Faced with rising joblessness and dithering public approval of his administration’s handling of the unemployment situation, President Obama announced last Thursday that he would convene a jobs summit in Washington in December. In explaining the motivation for the forum, the president conveyed that policy makers are “open to any demonstrably good idea to supplement steps we’ve already taken to put Americans back to work.”
Economists expect that a return to job growth will lag behind the end of the recession. For the time being, however, private payrolls are still adjusting to sharply weaker demand than at the economy’s apex, in December 2007. In fact, jobs and hours worked are now being cut faster than output is falling. As a result, accounting measures of U.S. productivity have improved substantially in recent months. According to the Bureau of Labor Statistics’ preliminary report for the third quarter, the business sector’s labor productivity increased at an annualized rate of 9.5 percent. While the benefit of these gains is accruing to businesses, demand for goods and services will ultimately improve to a degree that allows employers to resume their hiring of highly qualified workers.
If history tells us that a recovery in jobs will follow on the current resumption of economic growth, and if the framework for analysis of labor markets supports this conclusion, why convene a summit at all? While conditions in financial markets and the real economy remain fragile and susceptible to shocks, there is a near-surfeit of evidence that the economy has resumed a modest expansion. Similarly, labor market’s headline measures show that job losses have moderated. Initial unemployment claims, for example, have ebbed from a peak of 674,000 in late March of this year to 502,000 claims as of last week. Net job losses have fallen even more, from a peak of 741,000 in January to a preliminary estimate of 190,000 in the preliminary report for October. Extrapolating from the current trend, job losses may turn to modest but sustained gains by the third or fourth quarter of next year.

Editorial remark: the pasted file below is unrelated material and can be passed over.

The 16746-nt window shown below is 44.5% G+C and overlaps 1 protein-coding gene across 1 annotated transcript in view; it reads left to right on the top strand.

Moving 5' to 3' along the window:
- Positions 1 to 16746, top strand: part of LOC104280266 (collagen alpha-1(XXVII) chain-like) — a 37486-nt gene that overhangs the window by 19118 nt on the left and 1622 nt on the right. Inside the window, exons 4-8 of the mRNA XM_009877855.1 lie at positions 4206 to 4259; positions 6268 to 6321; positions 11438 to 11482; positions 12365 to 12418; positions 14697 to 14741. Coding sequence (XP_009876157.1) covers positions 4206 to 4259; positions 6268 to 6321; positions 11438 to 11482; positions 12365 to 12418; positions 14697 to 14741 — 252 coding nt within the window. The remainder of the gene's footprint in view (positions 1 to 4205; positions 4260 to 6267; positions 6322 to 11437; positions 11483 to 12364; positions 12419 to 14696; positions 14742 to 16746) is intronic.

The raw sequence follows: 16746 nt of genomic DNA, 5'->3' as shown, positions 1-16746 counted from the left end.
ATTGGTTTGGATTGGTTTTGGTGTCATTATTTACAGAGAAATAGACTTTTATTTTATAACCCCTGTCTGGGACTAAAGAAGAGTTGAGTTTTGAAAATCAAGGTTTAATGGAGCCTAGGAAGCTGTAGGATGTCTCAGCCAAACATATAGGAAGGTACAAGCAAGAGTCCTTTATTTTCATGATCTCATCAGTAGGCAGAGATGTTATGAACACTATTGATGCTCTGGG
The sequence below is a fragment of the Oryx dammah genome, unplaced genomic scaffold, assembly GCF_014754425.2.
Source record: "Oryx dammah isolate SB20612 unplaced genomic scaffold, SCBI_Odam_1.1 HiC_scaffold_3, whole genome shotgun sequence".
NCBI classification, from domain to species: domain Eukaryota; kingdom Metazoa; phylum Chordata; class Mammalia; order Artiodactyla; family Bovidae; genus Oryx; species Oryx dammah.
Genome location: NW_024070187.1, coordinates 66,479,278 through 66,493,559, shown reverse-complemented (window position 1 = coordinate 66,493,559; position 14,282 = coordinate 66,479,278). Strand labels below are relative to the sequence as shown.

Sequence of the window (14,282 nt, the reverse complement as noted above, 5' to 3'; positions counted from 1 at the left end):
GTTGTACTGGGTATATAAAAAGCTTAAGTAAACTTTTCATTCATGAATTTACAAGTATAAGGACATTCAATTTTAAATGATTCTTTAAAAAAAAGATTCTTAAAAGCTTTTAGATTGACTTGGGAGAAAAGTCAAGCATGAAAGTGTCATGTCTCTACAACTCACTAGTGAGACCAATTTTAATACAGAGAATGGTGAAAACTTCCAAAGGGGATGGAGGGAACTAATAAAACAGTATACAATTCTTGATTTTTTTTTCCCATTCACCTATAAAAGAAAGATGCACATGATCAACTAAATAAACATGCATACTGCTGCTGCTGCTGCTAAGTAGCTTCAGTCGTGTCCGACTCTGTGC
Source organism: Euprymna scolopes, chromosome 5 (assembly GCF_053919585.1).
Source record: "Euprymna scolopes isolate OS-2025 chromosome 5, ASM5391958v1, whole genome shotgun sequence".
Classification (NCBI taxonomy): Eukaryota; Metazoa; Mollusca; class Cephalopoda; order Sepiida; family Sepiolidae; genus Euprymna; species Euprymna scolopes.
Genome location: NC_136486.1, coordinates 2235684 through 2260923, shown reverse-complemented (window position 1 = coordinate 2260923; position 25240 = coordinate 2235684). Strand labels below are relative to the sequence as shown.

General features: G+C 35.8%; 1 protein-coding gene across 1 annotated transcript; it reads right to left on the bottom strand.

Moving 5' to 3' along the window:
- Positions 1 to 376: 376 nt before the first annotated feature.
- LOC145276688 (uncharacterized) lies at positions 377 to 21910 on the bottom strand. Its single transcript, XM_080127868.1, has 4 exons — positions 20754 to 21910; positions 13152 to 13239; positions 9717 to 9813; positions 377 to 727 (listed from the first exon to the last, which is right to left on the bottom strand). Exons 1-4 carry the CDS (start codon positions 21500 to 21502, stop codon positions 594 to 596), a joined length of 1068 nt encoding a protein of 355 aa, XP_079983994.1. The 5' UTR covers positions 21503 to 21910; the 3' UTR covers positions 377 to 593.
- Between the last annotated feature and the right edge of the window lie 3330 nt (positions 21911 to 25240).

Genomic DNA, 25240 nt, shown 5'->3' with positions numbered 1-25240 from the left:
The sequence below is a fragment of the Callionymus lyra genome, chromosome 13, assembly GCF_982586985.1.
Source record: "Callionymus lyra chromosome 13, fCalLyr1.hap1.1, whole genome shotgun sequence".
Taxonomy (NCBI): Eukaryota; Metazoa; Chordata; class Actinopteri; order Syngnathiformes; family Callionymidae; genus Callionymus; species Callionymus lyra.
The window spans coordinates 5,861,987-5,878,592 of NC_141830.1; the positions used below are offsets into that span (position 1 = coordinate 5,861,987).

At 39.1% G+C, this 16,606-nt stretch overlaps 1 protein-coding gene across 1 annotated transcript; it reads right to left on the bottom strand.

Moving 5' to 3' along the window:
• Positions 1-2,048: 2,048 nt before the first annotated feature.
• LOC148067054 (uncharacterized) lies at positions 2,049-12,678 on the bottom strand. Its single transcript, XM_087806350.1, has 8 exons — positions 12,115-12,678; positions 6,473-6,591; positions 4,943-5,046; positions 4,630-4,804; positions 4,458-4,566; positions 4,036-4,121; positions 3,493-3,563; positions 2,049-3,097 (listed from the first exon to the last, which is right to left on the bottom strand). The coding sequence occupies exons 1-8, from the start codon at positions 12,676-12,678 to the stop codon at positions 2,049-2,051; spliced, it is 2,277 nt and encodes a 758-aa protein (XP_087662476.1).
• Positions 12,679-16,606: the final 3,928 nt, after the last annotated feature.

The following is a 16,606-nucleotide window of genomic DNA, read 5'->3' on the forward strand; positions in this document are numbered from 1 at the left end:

With this in mind, some observers suggest that the summit is motivated by politics as much as by a conviction that something concrete will result. The appearance of action now, followed by job growth next year, will inevitably lead to intimations of a causal relationship before next November’s midterm elections.